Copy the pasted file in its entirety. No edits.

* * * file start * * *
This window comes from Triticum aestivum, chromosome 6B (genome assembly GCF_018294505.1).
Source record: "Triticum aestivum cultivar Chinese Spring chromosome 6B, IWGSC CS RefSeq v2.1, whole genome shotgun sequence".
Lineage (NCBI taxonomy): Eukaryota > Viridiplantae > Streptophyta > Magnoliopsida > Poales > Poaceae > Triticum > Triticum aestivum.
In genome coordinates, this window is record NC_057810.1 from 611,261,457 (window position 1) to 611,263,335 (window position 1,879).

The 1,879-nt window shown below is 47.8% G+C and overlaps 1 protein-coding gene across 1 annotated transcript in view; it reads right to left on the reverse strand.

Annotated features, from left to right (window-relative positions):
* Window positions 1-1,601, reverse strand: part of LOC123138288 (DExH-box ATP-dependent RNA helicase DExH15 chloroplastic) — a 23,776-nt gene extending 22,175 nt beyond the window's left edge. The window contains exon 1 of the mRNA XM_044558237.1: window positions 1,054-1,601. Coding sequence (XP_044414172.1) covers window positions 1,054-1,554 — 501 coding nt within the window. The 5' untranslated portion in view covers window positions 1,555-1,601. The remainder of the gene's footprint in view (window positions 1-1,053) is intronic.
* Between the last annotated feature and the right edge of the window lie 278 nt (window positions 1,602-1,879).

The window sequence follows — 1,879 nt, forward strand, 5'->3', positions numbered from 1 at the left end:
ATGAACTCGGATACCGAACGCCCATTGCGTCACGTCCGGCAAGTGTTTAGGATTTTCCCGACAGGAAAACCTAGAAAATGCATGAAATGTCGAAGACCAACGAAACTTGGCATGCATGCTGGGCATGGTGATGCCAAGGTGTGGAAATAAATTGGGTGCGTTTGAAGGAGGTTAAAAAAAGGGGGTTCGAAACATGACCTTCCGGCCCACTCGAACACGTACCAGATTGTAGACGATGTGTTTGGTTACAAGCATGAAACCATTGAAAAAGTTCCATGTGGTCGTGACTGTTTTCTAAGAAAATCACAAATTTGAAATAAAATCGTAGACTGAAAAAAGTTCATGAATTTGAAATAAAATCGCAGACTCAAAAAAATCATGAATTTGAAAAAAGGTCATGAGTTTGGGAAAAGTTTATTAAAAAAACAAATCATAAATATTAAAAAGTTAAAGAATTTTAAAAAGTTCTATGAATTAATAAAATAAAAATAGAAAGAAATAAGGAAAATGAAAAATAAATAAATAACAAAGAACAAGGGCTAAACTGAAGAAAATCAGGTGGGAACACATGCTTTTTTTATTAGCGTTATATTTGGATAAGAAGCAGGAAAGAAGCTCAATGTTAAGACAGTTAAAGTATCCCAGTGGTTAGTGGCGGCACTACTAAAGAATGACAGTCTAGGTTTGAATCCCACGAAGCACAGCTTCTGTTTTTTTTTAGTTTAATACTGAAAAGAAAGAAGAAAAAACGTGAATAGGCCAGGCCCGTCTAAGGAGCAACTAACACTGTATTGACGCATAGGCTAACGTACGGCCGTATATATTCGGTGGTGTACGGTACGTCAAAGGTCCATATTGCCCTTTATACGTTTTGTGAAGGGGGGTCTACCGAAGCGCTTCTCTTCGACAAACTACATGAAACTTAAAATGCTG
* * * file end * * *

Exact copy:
This window comes from Triticum aestivum, chromosome 6B (genome assembly GCF_018294505.1).
Source record: "Triticum aestivum cultivar Chinese Spring chromosome 6B, IWGSC CS RefSeq v2.1, whole genome shotgun sequence".
Lineage (NCBI taxonomy): Eukaryota > Viridiplantae > Streptophyta > Magnoliopsida > Poales > Poaceae > Triticum > Triticum aestivum.
In genome coordinates, this window is record NC_057810.1 from 611,261,457 (window position 1) to 611,263,335 (window position 1,879).

The 1,879-nt window shown below is 47.8% G+C and overlaps 1 protein-coding gene across 1 annotated transcript in view; it reads right to left on the reverse strand.

Annotated features, from left to right (window-relative positions):
* Window positions 1-1,601, reverse strand: part of LOC123138288 (DExH-box ATP-dependent RNA helicase DExH15 chloroplastic) — a 23,776-nt gene extending 22,175 nt beyond the window's left edge. The window contains exon 1 of the mRNA XM_044558237.1: window positions 1,054-1,601. Coding sequence (XP_044414172.1) covers window positions 1,054-1,554 — 501 coding nt within the window. The 5' untranslated portion in view covers window positions 1,555-1,601. The remainder of the gene's footprint in view (window positions 1-1,053) is intronic.
* Between the last annotated feature and the right edge of the window lie 278 nt (window positions 1,602-1,879).

The window sequence follows — 1,879 nt, forward strand, 5'->3', positions numbered from 1 at the left end:
ATGAACTCGGATACCGAACGCCCATTGCGTCACGTCCGGCAAGTGTTTAGGATTTTCCCGACAGGAAAACCTAGAAAATGCATGAAATGTCGAAGACCAACGAAACTTGGCATGCATGCTGGGCATGGTGATGCCAAGGTGTGGAAATAAATTGGGTGCGTTTGAAGGAGGTTAAAAAAAGGGGGTTCGAAACATGACCTTCCGGCCCACTCGAACACGTACCAGATTGTAGACGATGTGTTTGGTTACAAGCATGAAACCATTGAAAAAGTTCCATGTGGTCGTGACTGTTTTCTAAGAAAATCACAAATTTGAAATAAAATCGTAGACTGAAAAAAGTTCATGAATTTGAAATAAAATCGCAGACTCAAAAAAATCATGAATTTGAAAAAAGGTCATGAGTTTGGGAAAAGTTTATTAAAAAAACAAATCATAAATATTAAAAAGTTAAAGAATTTTAAAAAGTTCTATGAATTAATAAAATAAAAATAGAAAGAAATAAGGAAAATGAAAAATAAATAAATAACAAAGAACAAGGGCTAAACTGAAGAAAATCAGGTGGGAACACATGCTTTTTTTATTAGCGTTATATTTGGATAAGAAGCAGGAAAGAAGCTCAATGTTAAGACAGTTAAAGTATCCCAGTGGTTAGTGGCGGCACTACTAAAGAATGACAGTCTAGGTTTGAATCCCACGAAGCACAGCTTCTGTTTTTTTTTAGTTTAATACTGAAAAGAAAGAAGAAAAAACGTGAATAGGCCAGGCCCGTCTAAGGAGCAACTAACACTGTATTGACGCATAGGCTAACGTACGGCCGTATATATTCGGTGGTGTACGGTACGTCAAAGGTCCATATTGCCCTTTATACGTTTTGTGAAGGGGGGTCTACCGAAGCGCTTCTCTTCGACAAACTACATGAAACTTAAAATGCTG